Though it’s common practice, thinking of information retrieval exclusively as ‘search’ is an arbitrarily narrow way of framing an area of capability with strong impact on overall perceptions of user experience quality and effectiveness. In the long term, it limits opportunities to offer customers more effective solutions to broader and more fully understood needs that involve information retrieval, but are motivated by other goals. This narrow view is especially limiting for the user experience architect, as it implies an immediate focus on the search aspects of information environments.
A better way of framing information retrieval is in terms of opportunities to meet genuine user goals and objectives by supporting more varied modes of activity. Users often have broad goals in mind while they pursue information retrieval activities; buying a car, making a good investment decision, or learning how to manage their health care plans. And yet the information architecture of many environments still overemphasizes searching as a way of accomplishing goals.
Addressing broader goals with an effective information retrieval experience will likely mean supporting modes of interaction beyond just searching. But providing these additional modes and user experience capabilities can open new opportunities for services, features, revenue, improving relationships, etc.
Even in situations where a wide range of users need to select very specific materials from a large archive or pool of content (the traditional library model), a search-centric information retrieval model that offers no/few other capabilities is reductive and overly simplistic.
Instead of immediately focusing on the scope or functionality of a search experience and system installation, look for the patterns in user goals and needs that imply common modes of interaction with information, and use them as a basis for defining capabilities the environment must offer.
Here’s a list of common types of user goals that involve information retrieval — think of them as root goals that take on different specialized forms in differing environments:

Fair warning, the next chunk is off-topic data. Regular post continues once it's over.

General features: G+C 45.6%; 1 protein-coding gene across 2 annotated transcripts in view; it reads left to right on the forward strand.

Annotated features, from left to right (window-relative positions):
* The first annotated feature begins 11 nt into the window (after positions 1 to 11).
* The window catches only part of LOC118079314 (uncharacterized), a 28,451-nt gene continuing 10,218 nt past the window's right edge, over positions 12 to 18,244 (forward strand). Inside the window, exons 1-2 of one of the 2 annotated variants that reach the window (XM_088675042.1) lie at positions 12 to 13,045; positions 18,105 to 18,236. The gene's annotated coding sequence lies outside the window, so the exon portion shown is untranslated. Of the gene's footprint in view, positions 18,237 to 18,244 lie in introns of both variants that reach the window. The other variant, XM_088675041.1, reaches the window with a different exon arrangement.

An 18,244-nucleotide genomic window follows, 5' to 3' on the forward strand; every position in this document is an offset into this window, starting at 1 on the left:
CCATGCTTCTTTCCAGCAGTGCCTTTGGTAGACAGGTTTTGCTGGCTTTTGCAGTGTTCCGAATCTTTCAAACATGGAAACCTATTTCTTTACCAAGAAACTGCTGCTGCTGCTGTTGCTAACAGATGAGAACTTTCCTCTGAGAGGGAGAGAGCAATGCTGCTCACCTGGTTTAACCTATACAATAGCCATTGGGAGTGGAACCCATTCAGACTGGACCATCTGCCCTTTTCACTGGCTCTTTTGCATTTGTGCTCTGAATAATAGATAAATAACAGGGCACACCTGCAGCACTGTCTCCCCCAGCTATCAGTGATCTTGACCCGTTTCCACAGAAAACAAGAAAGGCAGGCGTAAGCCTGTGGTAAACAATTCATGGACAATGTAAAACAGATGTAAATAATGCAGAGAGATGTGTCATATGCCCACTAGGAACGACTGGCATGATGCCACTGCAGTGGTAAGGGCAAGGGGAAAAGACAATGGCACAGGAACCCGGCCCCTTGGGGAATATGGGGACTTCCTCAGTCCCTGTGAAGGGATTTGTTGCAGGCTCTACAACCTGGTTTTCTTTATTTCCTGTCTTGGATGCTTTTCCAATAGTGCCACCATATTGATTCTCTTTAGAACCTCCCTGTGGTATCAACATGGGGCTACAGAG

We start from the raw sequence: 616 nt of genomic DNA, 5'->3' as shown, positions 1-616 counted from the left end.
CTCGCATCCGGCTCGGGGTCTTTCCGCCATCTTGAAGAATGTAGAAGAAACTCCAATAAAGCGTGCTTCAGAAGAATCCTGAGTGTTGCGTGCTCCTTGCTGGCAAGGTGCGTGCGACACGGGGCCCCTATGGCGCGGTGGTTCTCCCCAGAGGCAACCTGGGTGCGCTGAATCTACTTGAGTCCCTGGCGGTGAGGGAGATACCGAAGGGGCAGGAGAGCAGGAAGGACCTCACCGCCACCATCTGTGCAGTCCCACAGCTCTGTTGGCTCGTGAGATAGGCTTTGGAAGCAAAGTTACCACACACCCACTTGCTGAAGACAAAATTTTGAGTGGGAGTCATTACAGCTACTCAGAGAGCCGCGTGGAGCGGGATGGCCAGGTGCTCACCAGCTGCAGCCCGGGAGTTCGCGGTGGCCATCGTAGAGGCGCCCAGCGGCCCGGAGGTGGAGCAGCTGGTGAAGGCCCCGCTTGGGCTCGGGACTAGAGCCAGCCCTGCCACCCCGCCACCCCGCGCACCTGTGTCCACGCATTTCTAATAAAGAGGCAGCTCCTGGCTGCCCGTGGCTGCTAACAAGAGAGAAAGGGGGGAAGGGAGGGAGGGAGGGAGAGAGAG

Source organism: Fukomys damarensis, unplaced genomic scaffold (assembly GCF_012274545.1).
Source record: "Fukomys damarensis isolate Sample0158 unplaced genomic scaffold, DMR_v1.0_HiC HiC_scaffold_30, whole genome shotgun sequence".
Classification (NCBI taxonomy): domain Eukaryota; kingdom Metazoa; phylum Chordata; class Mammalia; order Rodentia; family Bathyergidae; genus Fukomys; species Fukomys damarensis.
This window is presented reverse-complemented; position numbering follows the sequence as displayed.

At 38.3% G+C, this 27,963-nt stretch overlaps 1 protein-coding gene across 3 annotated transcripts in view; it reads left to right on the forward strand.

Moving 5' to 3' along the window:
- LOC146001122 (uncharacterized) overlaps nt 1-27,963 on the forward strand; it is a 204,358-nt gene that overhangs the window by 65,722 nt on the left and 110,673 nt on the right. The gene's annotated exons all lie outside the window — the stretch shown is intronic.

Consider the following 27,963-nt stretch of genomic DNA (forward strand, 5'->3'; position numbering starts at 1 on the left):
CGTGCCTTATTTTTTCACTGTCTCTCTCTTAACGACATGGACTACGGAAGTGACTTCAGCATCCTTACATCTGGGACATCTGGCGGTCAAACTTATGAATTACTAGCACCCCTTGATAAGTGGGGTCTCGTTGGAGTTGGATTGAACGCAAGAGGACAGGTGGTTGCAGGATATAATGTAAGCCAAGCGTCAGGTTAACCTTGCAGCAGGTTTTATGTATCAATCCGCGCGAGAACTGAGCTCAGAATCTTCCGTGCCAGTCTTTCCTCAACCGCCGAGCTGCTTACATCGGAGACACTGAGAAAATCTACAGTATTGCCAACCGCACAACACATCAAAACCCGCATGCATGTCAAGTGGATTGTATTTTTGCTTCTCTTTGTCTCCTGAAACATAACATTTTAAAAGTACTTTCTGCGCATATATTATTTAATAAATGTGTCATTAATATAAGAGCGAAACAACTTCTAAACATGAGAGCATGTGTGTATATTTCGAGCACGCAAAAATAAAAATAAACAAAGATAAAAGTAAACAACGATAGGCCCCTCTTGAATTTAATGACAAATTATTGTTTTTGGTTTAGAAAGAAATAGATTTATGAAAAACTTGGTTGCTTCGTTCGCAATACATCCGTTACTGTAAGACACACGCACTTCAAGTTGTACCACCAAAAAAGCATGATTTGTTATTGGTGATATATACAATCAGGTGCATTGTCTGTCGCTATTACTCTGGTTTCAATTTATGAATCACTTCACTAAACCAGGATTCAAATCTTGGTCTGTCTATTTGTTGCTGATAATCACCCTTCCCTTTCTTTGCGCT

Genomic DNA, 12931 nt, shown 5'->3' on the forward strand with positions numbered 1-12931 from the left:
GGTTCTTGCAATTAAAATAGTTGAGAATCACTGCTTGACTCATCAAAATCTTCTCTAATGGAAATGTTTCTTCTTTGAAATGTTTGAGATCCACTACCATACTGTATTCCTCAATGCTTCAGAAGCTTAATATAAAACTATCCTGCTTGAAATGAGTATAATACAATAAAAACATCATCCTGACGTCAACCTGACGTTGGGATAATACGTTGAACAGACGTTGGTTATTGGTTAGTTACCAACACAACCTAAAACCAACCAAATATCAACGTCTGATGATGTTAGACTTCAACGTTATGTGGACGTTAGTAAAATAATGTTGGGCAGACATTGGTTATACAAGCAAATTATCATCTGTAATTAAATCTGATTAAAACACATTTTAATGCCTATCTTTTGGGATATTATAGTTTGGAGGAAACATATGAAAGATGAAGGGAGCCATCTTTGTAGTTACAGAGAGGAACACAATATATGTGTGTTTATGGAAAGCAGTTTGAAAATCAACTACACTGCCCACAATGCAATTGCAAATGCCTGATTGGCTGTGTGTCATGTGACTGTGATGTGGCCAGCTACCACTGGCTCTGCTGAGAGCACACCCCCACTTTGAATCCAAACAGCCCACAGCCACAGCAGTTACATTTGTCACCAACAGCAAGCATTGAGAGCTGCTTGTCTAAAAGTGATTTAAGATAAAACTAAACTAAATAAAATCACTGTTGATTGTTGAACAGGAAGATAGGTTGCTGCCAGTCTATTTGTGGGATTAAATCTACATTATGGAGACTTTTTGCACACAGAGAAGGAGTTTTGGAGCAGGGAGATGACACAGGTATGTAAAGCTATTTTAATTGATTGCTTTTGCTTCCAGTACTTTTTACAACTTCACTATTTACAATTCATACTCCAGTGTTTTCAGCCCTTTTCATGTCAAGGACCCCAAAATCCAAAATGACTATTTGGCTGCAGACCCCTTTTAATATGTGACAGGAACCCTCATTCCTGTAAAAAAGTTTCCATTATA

- reviewing summaries of items
- examining details
- comparing multiples
- understanding contexts and situations
- learning about people in the environment
- perceiving trends
- predicting implications
- monitoring status or activity
- identifying by criteria
- establishing similarity
- obtaining information for reuse
None of these explicitly includes the activity of searching, though many do imply some level of finding.
For a recent project, we defined four information retrieval or interaction modes that would meet the goals of our expected users:
- seeking information
- visiting stable destinations
- monitoring notifications
- receiving delivered assets
These modes range from more active seeking, to less active receiving delivery, and persistent settings (stable destinations) to fluid settings — monitoring or seeking. Together, they define possible kinds of information retrieval experiences and capabilities that will meet the varying needs and goals of users when properly combined.
Information Retrieval Modes
The seeking mode focuses on traditional searching, but includes other activities such as narrowing sets using cumulative parameters, finding with/in faceted systems, and . A classic example of seeking mode is a user who poses an ad-hoc query via a search interface, and sorts through the list of search results returned in response. This list may incorporate many different kinds of items from many different sources, a combination that no other user ever encounters again.
From an information architecture perspective, the key characteristic of seeking mode is that, users bring the situations and contexts (like search results) they encounter into existence by seeking them out. When seeking, users encounter fluid destinations within the larger information environment based on what they are looking for, and how they are looking for it.
Another characteristic of the seeking mode is that users will not know in advance what they will encounter, even though they may have a very good idea of what they need to meet their goal. When seeking, users might be presented with a mixed set of conceptually related items of many different types, from unknown sources, with diverse contents / structure / composition.
Of course, users may not know what they need, or how to ask for it, as Donna Maurer’s 4 Modes of Seeking Information and How to Design for Them points out, but this was a less important factor in the way we framed seeking within our environment than whether users would know what to expect as a result of their seeking activities, and whether they could retrace their path to a particular step of their journey.